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Former West Hampstead marketing manager Victoria Slotover describes how her pipe dream of becoming a writer became a reality

Bridget Galton hears about an exhibition where the artworks are steeped in the spice

Mikel Murfi’s wondrous one-man show, fittingly performed on the bare, makeshift stage of the Tricycle’s cinema is the sequel to his much-loved The Man in the Woman’s Shoes

A musical about an Evangelical American TV channel hitting the shores of sexually repressed Blighty should appeal

Bridget Galton talks to ‘first lady of radio’ about her ‘important’ history of Britain’s top women

Bridget Galton talks to Brendan Gleeson about playing a role inspired by a squatter on the Heath

Diane Keaton and Brendan Gleeson give admirable performances in this Hampstead based romcom, but nothing is seen through and the dialogue is weak

Bridget Galton talks to Jackson’s Lane’s artistic director Adrian Berry about his annual Postcards Festival of contemporary circus and cabaret where audiences need only pay what they can afford

Juliet Stevenson says her fears about playing Hamlet’s mother were allayed by Robert Icke’s rich and passionate production

Around ten thousand revellers descended on Highgate’s Pond Square to enjoy a tropical-themed day of food and entertainment at Fair in the Square on Saturday.

Bridget Galton talks to Kevin Macdonald about his iconic movie ahead of Touching The Void Live at Barbican Hall

You can count on few fingers the number of bands who’d be able to make you cry using the words “on the rail replacement bus”.

Bridget Galton talks to the son of Martin Aitchison who illustrated 80 original Ladybird books and Jason Hazeley who uses the old images in updated spoofs

It’s taken two years for Nikolai Foster’s production of Annie to transfer from Leicester’s Curve to the West End. It’s a pity it wasn’t sooner.

Newly commissioned song cycle is based on heart-breaking letters from a Nazi camp inmate to the grandson she would never meet

Despite its ambition and having plenty of potential resonance, Common is dense and wilfully bewildering with little space for development

Former banker Emma Loizides’ solo show is titled Journeys but could just as well be called ‘Home and Away’.

A community choir is celebrating after they were selected to perform in a national event honouring the work of volunteers.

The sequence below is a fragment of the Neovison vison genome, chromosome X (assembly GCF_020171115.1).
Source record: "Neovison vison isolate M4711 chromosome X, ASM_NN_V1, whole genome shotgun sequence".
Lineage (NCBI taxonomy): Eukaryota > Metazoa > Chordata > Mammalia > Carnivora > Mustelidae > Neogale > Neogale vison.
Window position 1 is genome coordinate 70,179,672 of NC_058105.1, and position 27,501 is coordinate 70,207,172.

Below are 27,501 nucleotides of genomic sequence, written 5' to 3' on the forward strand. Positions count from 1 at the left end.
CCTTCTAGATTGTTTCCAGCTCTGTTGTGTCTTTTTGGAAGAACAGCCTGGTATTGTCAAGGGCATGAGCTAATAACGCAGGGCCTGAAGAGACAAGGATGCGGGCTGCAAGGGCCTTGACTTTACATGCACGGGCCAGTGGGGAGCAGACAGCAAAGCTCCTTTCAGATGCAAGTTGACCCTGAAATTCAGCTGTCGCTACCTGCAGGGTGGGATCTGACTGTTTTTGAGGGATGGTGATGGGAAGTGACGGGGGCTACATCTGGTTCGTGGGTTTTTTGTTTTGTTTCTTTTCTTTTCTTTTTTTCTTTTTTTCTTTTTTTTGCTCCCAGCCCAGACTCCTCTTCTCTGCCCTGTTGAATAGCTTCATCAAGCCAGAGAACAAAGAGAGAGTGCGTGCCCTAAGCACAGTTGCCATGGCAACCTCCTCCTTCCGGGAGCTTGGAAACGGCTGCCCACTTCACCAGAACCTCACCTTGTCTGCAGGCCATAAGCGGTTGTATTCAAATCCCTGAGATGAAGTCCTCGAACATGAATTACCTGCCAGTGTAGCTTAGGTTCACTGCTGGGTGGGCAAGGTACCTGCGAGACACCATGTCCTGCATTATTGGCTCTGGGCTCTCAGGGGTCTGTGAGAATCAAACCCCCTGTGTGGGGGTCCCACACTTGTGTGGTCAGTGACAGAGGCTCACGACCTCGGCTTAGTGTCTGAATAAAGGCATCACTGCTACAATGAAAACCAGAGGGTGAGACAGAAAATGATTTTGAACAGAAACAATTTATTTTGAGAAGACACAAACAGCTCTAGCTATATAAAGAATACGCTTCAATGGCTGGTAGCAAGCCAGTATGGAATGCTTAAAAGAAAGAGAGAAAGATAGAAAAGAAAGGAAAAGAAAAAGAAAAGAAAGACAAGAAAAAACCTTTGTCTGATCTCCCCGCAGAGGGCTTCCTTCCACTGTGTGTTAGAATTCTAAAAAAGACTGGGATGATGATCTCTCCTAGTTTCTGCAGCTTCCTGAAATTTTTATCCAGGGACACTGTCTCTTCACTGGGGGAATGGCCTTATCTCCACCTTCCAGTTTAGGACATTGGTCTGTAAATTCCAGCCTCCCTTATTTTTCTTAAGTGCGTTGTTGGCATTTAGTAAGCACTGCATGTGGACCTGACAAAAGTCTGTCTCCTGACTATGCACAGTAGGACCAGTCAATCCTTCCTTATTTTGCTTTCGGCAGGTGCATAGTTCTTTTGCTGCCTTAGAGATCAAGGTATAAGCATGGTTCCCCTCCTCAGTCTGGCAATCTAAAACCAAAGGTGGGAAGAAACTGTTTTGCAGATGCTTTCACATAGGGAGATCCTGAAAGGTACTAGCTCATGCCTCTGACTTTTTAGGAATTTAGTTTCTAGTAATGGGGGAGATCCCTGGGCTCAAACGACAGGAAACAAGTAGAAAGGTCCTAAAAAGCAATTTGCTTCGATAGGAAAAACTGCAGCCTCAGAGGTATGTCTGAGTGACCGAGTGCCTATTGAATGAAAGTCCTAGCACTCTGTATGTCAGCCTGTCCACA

Rylance and fellow actor Kika Markham will perform dramatic readings from texts which question embedded notions about war, and offer a fresh take on history that might point an end to the conflicts of today.

David Studwell has sold his nostalgic works celebrating the glamour and dark side of fame to Kate Moss and George Michael’s cousin

Bridget Galton samples a hotel’s drive to get guests sampling London culture with a trip to see Bernstein’s jazzy Broadway musical in Regent’s Park’s famous open air theatre

At its heart is an examination of how people embrace competitive outrage and offence, seeming to go out of their way to pose as holier than though and just that bit more PC than the next person.

Zoe Paskett visits the Barbican’s new sci-fi exhibition, which extends throughout the building covering film, tv, literature, art and music

Roger Michell’s adaptation of this Daphne Du Maurier novel features a Sphinx like Rachel Weisz as a possible murderer but the pace is too stately to create suspense

Drill down into Britishness and what do you find? Is it from institutions like the BBC, the NHS or the OU? Or are we British because of common schooling experience and a love of Shakespeare? asks Hornsey author Martin Upham

As Pride Month begins, Zoe Paskett visits a new free exhibition that marks the 50th anniversary of the partial decriminalisation of homosexuality

Zoe Paskett talks to the Luminary Bakery founder Alice Boyle and Benjamina Ebuehi from Great British Bake Off about empowerment through baking

A new exhibition of the photographs of celebrated photojournalist Terence Spence opens at Proud Camden

It isn’t any kind of landmark and perhaps it is judged too kindly just because it isn’t monstrously disappointing like the previous DC films

Greg Wetherall talks to Hampstead comic David Baddiel about truth and vulnerability

We realised we could think of several well-known male writing friendships: Coleridge and Wordsworth for instance, or Byron and Shelley, Fitzgerald and Hemingway. But when it came to the most celebrated female authors, we found ourselves at more of a loss.

John Boyega stars in Jack Thorne’s version of Georg Büchner’s play about a young soldier driven to madness and murder, but a clichéd script does a disservice to issues surrounding veteran mental health

The daughter of a Holocaust survivor hopes to realise her mother’s dying ambition to become a famous artist.

The film of one of the world’s favourite TV shows is disappointing, with flimsy humour and a meanness of spirit that leaves a foul taste in the mouth

Meredith Taylor founder and editor of online film magazine Filmuforia rounds up the latest from the 70th Cannes Film Festival

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